DEL: Many years ago, Yehuda Bauer told me the following story. He had started his academic career as a historian of the Yishuv, the pre-state Jewish community in Palestine. One day Abba Kovner, the leader of the Vilna ghetto resistance and one of Israel’s most beloved poets, said to him, “What is the most significant thing to happen to the Jewish people in the 20th century?” Bauer said, “The establishment of the state of Israel and the Shoah, which took the life of one out of every three Jews alive.” Kovner admonished him: “There are many who are studying the history of Israel. There are virtually none who are studying the Shoah. That must be your topic.”
Several times in the book, you stress that antisemitism cannot be the sum total of one’s Jewish experience or perspective. Why do you think Jewish identity for so many is anchored in someone else’s hate rather than in the warm embrace of a vibrant Jewish life?
DEL: Hate, prejudice, and persecution are the great equalizers.
You need not be an educated or identifying Jew to be the subject of oppression. The Germans did not distinguish between highly identifying Jews and totally assimilated ones when they gathered their prey. (In fact, they thought of assimilated Jews, i.e. those Jews who could not be easily identified as Jews, as more dangerous than Jews who could be easily identified. Assimilated Jews could, the Nazis argued, more easily do their evil deeds without being noticed.) One does not have to know anything about Jewish tradition to know that I or my family can be the objects of hatred.
You make an important distinction between antisemites and antisemitism, asking your readers to fight antisemitism while not elevating “its purveyors.” Can you help readers better understand this distinction?
DEL: This is a big challenge. How do you fight discrimination and hatred without making the purveyor of that hatred seem to be more important than they are? In the book I mention what my lawyer Anthony Julius told me shortly before my trial. “Think of fighting David Irving as you would of cleaning the shit in which you stepped off your shoes. The dirt has no intrinsic importance but you must get it off your feet and not drag it into the house. If you do the latter and get it into the carpet and on the floors, you will be in real trouble.” Antisemites, racists, homophobes, and the like are low lifes. We must fight them – clean them off our feet — without making them seem very important.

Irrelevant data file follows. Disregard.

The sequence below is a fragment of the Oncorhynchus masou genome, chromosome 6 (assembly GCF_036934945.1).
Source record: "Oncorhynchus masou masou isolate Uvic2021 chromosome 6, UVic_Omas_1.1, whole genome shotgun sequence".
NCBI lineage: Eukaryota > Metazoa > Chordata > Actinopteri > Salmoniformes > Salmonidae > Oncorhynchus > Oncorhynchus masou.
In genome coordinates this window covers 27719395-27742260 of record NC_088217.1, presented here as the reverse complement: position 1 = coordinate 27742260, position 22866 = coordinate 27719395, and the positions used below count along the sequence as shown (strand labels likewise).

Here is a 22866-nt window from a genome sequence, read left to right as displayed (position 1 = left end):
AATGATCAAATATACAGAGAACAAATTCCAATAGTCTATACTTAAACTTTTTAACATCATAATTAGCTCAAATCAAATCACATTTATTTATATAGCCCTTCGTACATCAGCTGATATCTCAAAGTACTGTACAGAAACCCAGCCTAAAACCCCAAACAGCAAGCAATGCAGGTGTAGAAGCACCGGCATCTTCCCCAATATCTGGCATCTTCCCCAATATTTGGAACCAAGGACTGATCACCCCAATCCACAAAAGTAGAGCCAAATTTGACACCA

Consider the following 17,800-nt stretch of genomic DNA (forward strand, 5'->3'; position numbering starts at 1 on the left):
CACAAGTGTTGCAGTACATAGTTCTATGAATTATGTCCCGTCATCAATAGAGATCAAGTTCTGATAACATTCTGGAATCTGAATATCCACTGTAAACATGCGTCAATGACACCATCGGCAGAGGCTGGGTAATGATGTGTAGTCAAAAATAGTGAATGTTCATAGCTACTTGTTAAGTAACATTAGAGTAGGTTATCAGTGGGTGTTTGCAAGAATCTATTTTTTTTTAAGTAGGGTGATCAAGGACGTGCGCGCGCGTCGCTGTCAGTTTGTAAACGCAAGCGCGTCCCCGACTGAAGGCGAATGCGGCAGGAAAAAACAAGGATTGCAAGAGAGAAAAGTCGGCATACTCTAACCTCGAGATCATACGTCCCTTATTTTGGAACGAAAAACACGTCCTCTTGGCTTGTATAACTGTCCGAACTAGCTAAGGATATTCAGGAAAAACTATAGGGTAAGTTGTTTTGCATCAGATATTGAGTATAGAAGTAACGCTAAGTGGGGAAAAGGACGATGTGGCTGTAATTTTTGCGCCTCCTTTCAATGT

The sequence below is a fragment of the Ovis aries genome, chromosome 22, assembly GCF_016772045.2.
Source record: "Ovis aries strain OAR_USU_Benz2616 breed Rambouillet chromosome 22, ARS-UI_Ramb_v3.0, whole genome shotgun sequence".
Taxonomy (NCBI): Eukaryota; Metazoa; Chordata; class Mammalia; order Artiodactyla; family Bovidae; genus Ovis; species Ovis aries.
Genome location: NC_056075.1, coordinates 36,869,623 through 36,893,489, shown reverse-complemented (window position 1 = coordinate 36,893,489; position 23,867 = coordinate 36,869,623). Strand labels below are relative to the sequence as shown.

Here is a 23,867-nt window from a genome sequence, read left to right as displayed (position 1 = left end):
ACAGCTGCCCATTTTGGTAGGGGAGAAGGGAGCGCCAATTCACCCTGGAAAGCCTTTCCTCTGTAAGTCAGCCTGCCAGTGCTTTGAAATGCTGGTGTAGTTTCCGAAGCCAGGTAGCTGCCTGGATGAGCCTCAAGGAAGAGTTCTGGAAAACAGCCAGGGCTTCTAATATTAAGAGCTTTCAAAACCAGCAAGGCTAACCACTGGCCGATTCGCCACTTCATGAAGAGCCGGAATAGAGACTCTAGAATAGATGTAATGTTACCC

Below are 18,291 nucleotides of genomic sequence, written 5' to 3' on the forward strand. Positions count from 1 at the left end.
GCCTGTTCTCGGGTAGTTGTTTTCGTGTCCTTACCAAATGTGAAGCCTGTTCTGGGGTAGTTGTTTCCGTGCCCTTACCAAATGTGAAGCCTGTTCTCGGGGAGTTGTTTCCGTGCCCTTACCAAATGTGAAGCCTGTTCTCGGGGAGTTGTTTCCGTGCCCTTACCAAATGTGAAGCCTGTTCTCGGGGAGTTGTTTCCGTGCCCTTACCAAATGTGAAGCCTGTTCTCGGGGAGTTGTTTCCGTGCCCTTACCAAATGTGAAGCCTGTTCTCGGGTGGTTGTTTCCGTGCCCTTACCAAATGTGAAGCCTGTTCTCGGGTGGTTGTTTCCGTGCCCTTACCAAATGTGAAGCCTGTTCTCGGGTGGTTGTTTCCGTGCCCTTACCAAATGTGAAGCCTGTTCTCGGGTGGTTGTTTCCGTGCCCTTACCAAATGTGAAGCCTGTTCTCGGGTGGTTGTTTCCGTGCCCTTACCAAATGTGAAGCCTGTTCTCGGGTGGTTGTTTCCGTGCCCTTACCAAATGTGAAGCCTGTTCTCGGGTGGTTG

Having said that, I acknowledge how difficult it is. During my trial, my legal team made David Irving look absurd in the courtroom. He was repeatedly caught in lies, prevarications, and misquotations. Simply put, he looked silly.
In truth, it wasn’t anything we did to him. It was what he did to himself. Even when the evidence showed that his argument was completely false, he refused to retreat. We boxed him in with the truth. His so-called evidence never proved his claims. In fact, at one point the judge admonished Irving that the document he had in front of him and was questioning one of our experts about did not say what he said it said. He ended up, in my opinion, looking like the court jester, sort of pathetic.
Currently many Jews and non-Jews are appalled by the likes of the Reverend Louis Farrakhan, who regularly demeans Jews and LGBTQ people. In many respects, he is a “has-been,” someone of no real importance. We must find a way of fighting him without building him up in significance.